Who: written by Amanda Steinberg (founder of DailyWorth.com)
When: Published February 2017
How: The goal of the first part of the book is to understand and accept your personal feelings towards money (your “money story”). It’s got solid referenced research, statistics, and discussion about the cultural norms on women and money that impact most of our individual money stories. The second part is on the big picture of finance and how to build net worth. It’s organized around the two ideas of “Grow your roots and spread your wings” where financial roots are your principal assets and long term investments, while wings are your income and access to cash.
The Good: The majority of women (and plenty of men) do struggle taking the step from managing day to day expenses and monthly budgets to the big stuff of managing net worth and investing. This book puts those right up front and center and makes it clear that they are not something to be afraid of. Net worth is one of the first things I have people figure out, so this is near and dear to my heart. Investing is the only way to outpace inflation, and it’s not something anyone should be afraid of. These ideas are well thought out and well presented. She lays down some universal money truths that we all need constant reminders of – you’ve got to think bigger than any one transaction, work towards a positive net worth and the need to invest in and for the future is real.
The Bad: The first two thirds of the book is great, it flows and I felt like this was her real passion, the last third felt more like getting through the checklist of the other financial stuff that someone said had to be in a finance book. As a result it’s a good intro on investing and entrepreneurship but really light on what it really takes to get to the point where you actually have savings to invest (in yourself or the bank). When 50-75% (depending on which survey you look at) of people are living paycheck to paycheck, this feels like a really huge missing piece. Bits on binge shopping, intentional spending, and even a reference to the Marie Kondo method all felt a little disjointed as the book ironically lost its flow in the “Cash Flow” section.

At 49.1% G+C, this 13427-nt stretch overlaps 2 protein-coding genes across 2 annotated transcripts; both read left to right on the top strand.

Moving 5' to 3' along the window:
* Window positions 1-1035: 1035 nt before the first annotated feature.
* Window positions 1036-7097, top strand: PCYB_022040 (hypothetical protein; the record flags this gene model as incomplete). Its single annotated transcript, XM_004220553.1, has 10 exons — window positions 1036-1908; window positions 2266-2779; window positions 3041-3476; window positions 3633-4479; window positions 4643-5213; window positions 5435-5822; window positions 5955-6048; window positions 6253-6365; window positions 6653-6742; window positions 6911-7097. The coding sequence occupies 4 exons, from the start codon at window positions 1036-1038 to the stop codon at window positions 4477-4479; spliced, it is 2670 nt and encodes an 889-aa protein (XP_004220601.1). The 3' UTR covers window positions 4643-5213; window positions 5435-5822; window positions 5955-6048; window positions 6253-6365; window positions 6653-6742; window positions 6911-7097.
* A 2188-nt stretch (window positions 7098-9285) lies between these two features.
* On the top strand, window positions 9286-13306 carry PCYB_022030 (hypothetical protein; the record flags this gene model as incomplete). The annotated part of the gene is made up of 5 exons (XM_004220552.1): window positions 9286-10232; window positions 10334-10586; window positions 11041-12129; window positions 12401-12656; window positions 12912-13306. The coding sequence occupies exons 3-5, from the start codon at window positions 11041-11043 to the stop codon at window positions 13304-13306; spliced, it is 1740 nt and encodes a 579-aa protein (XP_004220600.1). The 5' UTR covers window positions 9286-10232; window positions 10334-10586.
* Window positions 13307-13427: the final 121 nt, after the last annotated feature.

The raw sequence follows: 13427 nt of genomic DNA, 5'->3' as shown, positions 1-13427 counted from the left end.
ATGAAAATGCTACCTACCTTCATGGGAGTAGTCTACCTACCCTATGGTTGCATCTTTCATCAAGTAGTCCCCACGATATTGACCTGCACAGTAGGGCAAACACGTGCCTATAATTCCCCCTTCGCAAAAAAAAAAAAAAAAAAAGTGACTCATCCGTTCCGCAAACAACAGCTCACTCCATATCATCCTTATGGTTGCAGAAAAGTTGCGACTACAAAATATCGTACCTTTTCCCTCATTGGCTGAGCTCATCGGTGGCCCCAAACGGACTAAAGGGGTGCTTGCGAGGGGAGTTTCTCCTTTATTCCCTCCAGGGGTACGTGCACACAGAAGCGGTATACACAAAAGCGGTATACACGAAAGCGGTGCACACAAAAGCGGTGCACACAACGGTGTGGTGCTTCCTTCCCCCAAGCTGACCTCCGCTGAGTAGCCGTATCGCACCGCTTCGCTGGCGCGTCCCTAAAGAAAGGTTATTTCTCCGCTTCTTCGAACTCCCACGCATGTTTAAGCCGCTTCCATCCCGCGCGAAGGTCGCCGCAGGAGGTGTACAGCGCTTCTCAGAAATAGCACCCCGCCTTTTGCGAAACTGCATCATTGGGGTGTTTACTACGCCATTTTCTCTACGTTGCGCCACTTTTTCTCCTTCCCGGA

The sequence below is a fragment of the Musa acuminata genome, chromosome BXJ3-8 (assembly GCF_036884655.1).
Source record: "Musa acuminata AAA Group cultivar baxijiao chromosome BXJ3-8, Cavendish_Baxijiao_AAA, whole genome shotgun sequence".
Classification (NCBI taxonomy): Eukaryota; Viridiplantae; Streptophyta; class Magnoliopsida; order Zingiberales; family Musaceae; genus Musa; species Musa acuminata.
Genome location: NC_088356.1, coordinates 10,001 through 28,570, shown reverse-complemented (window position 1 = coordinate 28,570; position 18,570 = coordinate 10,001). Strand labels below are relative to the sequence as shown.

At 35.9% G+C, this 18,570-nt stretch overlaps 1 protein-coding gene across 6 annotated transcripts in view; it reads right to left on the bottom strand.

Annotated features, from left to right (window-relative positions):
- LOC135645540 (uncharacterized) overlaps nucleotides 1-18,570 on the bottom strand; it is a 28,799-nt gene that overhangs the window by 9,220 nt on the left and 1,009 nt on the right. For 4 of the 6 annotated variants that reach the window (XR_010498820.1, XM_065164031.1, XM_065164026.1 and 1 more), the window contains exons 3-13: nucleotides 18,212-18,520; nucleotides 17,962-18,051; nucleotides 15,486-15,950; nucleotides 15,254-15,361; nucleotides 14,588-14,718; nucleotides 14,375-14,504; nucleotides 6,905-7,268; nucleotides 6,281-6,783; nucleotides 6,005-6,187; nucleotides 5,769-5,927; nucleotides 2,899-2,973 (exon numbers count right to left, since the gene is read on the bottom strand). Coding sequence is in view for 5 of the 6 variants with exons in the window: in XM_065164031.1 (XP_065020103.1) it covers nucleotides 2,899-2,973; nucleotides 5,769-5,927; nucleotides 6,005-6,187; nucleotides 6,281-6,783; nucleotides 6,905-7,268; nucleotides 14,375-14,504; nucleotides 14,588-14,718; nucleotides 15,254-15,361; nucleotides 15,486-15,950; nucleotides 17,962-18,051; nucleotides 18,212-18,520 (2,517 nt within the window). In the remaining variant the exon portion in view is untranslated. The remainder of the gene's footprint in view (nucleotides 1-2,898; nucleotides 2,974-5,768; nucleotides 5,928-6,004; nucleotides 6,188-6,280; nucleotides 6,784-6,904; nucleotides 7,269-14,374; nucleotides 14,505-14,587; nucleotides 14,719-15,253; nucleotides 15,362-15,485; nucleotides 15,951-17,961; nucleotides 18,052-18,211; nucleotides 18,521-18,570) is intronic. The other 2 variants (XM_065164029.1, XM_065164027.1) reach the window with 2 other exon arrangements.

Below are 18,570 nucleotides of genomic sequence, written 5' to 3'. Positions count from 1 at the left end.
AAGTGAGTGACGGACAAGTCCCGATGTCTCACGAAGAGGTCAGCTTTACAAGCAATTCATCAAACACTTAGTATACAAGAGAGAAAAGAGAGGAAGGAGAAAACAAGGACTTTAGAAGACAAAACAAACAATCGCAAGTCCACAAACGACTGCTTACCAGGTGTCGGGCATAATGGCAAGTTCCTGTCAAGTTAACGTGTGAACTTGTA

The Ugly: She explains her personal finance system in one page in the very last chapter. For all of the uplifting advice about changing your “money story” and rewiring any views about money that might be holding you back, Ms. Steinberg might need to rethink her own “budget story”. This is what she says before she presents her personal money method: “the reality [is] that most human brains are not primed to track five hundred distinct transactions per month and tuck them into neat, clearly delineated categories”. I admit I have a budget bias, but relying on gross exaggeration and misdirected psychology to make her point isn’t her best moment. 500 transactions per month would be checking out a nearly absurd 17 times every single day and simply stated “priming” is when exposure to one thing influences the response to another. Irony is that comments like the one above prime people to have a more negative response to budgets. It’s a disappointing end to an otherwise well written and researched book.
To Read or Not To Read: Most can skip it. If you happen to be looking for an intro level feminine money manifesto that reads like a conversation with a smart friend instead of a textbook, this is a good choice. It has some great parts and presents a lot of very valid information. The problem is in trying to cover everything, it’s not quite enough of anything. If you need a girl powered money pep talk, go for it. If you are at the point where you have your debt and spending in good places and you want to know more about saving and investing, this points you in the right direction but probably isn’t detailed enough. If you are one of the majority of people living paycheck to paycheck and just not getting money saved, this book might be motivating, but it doesn’t give you the tools to get there.
Head to Amazon for the book here.
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